Controversial database copyright treaty rejected
SWITZERLAND–Delegates to the World Intellectual Property Organization’s diplomatic conference agreed, in late December, on two international copyright treaties designed to protect creative works from electronic piracy. The group rejected another treaty that would have created a property right in the information contained in databases.
The adopted treaties extend copyright protection to sound recordings, books and other works distributed over the Internet. The treaties give authors, performers and record companies the right to control the electronic dissemination of their works and to authorize and require payment for distribution over computer networks.
The delegates scrapped the controversial database treaty that would have created a property right in the information contained in databases, which is inconsistent with current United States law. Opponents of the treaty, including the Reporters Committee for Freedom of the Press, submitted comments to the U.S. delegation, arguing that creating this novel property right would impede the work of journalists, educators and scientists.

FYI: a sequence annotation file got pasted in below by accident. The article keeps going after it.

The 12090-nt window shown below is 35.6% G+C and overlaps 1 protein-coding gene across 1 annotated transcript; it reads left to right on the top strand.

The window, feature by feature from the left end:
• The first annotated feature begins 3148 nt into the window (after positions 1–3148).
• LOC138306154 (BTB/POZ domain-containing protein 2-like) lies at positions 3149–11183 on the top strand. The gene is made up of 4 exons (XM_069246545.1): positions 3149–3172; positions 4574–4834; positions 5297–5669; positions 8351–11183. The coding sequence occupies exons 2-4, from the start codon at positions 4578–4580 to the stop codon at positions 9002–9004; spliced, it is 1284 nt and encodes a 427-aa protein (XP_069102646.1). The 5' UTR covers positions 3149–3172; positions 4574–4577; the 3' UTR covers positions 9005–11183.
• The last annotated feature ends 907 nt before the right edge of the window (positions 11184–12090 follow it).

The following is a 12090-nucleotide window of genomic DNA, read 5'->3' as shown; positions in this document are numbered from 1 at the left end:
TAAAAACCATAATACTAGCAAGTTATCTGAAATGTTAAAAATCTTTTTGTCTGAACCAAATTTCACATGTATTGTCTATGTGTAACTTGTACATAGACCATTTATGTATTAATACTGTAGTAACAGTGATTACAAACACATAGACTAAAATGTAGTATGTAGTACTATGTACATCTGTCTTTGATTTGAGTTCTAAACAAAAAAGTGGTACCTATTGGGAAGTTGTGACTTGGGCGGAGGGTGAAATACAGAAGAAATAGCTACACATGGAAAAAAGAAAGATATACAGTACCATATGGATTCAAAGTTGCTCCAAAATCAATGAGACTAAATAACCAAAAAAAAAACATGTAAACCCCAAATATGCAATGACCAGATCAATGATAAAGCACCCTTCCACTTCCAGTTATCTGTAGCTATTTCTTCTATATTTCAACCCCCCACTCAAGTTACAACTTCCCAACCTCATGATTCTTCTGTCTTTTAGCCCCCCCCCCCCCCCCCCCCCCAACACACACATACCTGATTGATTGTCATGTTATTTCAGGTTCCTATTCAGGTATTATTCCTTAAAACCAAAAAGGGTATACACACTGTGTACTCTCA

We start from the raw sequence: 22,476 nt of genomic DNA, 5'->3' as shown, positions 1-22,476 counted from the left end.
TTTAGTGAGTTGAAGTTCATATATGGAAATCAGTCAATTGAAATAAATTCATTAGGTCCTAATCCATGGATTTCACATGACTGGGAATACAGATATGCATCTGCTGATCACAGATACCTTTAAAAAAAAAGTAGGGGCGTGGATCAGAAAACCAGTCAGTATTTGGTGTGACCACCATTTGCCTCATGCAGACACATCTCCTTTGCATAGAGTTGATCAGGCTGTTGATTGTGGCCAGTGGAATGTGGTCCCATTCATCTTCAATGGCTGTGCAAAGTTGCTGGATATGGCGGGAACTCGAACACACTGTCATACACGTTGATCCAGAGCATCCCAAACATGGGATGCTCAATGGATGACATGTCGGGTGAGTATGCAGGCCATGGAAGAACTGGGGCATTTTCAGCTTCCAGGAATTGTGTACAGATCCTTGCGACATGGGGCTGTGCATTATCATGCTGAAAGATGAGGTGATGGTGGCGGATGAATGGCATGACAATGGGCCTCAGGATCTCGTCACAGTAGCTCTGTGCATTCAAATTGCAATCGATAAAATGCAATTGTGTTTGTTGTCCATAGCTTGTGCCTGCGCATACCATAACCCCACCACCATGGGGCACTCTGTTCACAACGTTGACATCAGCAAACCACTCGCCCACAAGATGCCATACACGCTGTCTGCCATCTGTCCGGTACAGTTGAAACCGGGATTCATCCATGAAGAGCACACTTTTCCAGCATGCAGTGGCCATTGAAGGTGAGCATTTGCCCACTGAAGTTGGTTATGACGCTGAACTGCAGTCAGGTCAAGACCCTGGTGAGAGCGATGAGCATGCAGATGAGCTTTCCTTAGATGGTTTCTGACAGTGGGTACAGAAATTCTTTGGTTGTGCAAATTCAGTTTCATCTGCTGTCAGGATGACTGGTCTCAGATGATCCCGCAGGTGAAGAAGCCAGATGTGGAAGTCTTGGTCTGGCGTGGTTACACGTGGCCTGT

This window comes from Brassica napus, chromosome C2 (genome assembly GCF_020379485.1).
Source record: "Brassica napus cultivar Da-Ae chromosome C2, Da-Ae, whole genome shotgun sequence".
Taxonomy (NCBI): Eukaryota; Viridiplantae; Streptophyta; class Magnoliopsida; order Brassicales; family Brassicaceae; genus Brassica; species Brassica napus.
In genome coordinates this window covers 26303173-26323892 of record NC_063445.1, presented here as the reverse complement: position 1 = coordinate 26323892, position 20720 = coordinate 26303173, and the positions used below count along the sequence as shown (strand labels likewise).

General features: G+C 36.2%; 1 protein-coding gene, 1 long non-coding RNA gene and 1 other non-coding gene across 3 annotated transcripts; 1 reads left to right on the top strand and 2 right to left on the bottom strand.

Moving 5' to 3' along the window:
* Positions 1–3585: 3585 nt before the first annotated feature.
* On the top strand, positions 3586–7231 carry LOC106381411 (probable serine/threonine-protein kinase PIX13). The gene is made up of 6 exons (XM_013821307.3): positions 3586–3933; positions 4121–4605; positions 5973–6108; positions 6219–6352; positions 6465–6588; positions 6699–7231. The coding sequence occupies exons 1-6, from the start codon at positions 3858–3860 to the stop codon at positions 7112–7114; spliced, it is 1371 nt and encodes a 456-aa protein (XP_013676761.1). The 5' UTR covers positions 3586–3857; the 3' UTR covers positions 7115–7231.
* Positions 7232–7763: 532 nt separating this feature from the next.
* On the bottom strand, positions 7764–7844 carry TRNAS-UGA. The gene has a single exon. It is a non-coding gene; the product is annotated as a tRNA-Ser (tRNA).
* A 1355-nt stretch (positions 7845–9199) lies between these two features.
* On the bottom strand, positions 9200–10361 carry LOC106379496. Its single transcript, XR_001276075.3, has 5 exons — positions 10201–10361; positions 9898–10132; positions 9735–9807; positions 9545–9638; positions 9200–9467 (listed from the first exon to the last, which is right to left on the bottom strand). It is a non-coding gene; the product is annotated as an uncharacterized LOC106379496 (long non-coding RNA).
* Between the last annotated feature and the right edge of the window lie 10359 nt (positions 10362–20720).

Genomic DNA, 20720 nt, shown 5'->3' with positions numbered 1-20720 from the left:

The treaties were negotiated by the delegates of 160 nations, including the United States, over a three-week period.
Bruce Lehman, chairman of the United States Patent and Trademark Office, claims that the treaties will not substantially affect federal law. Lehman told The Washington Post that “there is nothing in these treaties that will change, automatically, the dynamic [of copyright] within the United States.” (Treaty on Certain Questions Concerning the Protection of Literary and Artistic Works; Treaty for the Protection of the Rights of Performers and Producers of Phonograms; Treaty on Intellectual Property in Respect of Databases)